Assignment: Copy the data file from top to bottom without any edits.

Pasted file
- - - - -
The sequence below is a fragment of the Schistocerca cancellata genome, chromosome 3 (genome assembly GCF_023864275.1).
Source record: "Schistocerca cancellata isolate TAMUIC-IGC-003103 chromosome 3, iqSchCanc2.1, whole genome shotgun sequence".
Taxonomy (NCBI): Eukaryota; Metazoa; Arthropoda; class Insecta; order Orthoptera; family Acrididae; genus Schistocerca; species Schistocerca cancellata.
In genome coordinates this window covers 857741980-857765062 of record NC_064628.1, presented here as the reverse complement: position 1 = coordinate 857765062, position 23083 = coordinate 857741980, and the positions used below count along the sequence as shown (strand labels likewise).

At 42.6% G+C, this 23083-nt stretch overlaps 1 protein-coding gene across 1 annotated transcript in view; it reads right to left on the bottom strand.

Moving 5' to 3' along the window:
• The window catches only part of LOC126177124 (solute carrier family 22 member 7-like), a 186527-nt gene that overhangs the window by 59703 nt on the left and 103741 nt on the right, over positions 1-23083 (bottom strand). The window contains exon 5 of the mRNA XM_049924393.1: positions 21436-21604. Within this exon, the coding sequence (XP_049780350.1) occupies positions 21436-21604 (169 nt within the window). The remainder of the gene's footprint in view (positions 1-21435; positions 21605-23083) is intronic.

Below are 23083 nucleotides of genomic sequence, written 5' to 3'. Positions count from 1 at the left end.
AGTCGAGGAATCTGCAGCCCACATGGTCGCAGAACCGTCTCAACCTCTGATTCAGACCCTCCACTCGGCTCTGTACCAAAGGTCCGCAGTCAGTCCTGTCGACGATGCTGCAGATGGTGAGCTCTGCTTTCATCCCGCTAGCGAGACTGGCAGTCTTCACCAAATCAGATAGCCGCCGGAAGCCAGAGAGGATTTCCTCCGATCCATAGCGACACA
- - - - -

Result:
The sequence below is a fragment of the Schistocerca cancellata genome, chromosome 3 (genome assembly GCF_023864275.1).
Source record: "Schistocerca cancellata isolate TAMUIC-IGC-003103 chromosome 3, iqSchCanc2.1, whole genome shotgun sequence".
Taxonomy (NCBI): Eukaryota; Metazoa; Arthropoda; class Insecta; order Orthoptera; family Acrididae; genus Schistocerca; species Schistocerca cancellata.
In genome coordinates this window covers 857741980-857765062 of record NC_064628.1, presented here as the reverse complement: position 1 = coordinate 857765062, position 23083 = coordinate 857741980, and the positions used below count along the sequence as shown (strand labels likewise).

At 42.6% G+C, this 23083-nt stretch overlaps 1 protein-coding gene across 1 annotated transcript in view; it reads right to left on the bottom strand.

Moving 5' to 3' along the window:
• The window catches only part of LOC126177124 (solute carrier family 22 member 7-like), a 186527-nt gene that overhangs the window by 59703 nt on the left and 103741 nt on the right, over positions 1-23083 (bottom strand). The window contains exon 5 of the mRNA XM_049924393.1: positions 21436-21604. Within this exon, the coding sequence (XP_049780350.1) occupies positions 21436-21604 (169 nt within the window). The remainder of the gene's footprint in view (positions 1-21435; positions 21605-23083) is intronic.

Below are 23083 nucleotides of genomic sequence, written 5' to 3'. Positions count from 1 at the left end.
AGTCGAGGAATCTGCAGCCCACATGGTCGCAGAACCGTCTCAACCTCTGATTCAGACCCTCCACTCGGCTCTGTACCAAAGGTCCGCAGTCAGTCCTGTCGACGATGCTGCAGATGGTGAGCTCTGCTTTCATCCCGCTAGCGAGACTGGCAGTCTTCACCAAATCAGATAGCCGCCGGAAGCCAGAGAGGATTTCCTCCGATCCATAGCGACACA